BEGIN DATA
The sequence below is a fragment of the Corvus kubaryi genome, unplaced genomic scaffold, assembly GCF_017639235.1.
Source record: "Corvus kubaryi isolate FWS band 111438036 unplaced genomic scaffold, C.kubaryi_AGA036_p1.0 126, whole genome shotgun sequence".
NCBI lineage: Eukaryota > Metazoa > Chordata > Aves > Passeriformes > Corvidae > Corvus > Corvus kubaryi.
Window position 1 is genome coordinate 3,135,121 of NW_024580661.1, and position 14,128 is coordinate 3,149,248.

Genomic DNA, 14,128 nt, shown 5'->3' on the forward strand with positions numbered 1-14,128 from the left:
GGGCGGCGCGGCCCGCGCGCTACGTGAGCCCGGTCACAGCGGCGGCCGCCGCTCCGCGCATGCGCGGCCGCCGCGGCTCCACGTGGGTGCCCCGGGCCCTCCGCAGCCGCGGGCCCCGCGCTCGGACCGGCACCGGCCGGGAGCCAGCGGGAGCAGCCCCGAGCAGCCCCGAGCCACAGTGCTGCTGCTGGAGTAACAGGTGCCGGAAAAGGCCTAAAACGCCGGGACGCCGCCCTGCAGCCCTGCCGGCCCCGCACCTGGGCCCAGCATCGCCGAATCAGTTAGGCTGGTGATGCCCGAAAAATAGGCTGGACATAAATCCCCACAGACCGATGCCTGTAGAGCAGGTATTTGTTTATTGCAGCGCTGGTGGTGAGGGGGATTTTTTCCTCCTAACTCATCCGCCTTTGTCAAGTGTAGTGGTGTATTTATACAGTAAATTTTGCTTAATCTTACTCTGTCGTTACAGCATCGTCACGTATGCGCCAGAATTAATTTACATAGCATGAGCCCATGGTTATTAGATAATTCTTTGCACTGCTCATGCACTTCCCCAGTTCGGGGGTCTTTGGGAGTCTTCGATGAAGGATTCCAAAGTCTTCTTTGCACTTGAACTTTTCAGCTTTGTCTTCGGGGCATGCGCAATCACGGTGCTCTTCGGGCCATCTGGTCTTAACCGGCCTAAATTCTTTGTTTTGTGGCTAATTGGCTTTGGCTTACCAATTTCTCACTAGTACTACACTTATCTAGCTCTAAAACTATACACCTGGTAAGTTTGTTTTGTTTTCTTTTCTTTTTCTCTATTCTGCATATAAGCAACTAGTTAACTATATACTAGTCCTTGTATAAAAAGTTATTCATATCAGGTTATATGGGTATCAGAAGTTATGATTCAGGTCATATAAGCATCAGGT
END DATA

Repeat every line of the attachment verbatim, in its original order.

The sequence below is a fragment of the Corvus kubaryi genome, unplaced genomic scaffold, assembly GCF_017639235.1.
Source record: "Corvus kubaryi isolate FWS band 111438036 unplaced genomic scaffold, C.kubaryi_AGA036_p1.0 126, whole genome shotgun sequence".
NCBI lineage: Eukaryota > Metazoa > Chordata > Aves > Passeriformes > Corvidae > Corvus > Corvus kubaryi.
Window position 1 is genome coordinate 3,135,121 of NW_024580661.1, and position 14,128 is coordinate 3,149,248.

Genomic DNA, 14,128 nt, shown 5'->3' on the forward strand with positions numbered 1-14,128 from the left:
GGGCGGCGCGGCCCGCGCGCTACGTGAGCCCGGTCACAGCGGCGGCCGCCGCTCCGCGCATGCGCGGCCGCCGCGGCTCCACGTGGGTGCCCCGGGCCCTCCGCAGCCGCGGGCCCCGCGCTCGGACCGGCACCGGCCGGGAGCCAGCGGGAGCAGCCCCGAGCAGCCCCGAGCCACAGTGCTGCTGCTGGAGTAACAGGTGCCGGAAAAGGCCTAAAACGCCGGGACGCCGCCCTGCAGCCCTGCCGGCCCCGCACCTGGGCCCAGCATCGCCGAATCAGTTAGGCTGGTGATGCCCGAAAAATAGGCTGGACATAAATCCCCACAGACCGATGCCTGTAGAGCAGGTATTTGTTTATTGCAGCGCTGGTGGTGAGGGGGATTTTTTCCTCCTAACTCATCCGCCTTTGTCAAGTGTAGTGGTGTATTTATACAGTAAATTTTGCTTAATCTTACTCTGTCGTTACAGCATCGTCACGTATGCGCCAGAATTAATTTACATAGCATGAGCCCATGGTTATTAGATAATTCTTTGCACTGCTCATGCACTTCCCCAGTTCGGGGGTCTTTGGGAGTCTTCGATGAAGGATTCCAAAGTCTTCTTTGCACTTGAACTTTTCAGCTTTGTCTTCGGGGCATGCGCAATCACGGTGCTCTTCGGGCCATCTGGTCTTAACCGGCCTAAATTCTTTGTTTTGTGGCTAATTGGCTTTGGCTTACCAATTTCTCACTAGTACTACACTTATCTAGCTCTAAAACTATACACCTGGTAAGTTTGTTTTGTTTTCTTTTCTTTTTCTCTATTCTGCATATAAGCAACTAGTTAACTATATACTAGTCCTTGTATAAAAAGTTATTCATATCAGGTTATATGGGTATCAGAAGTTATGATTCAGGTCATATAAGCATCAGGT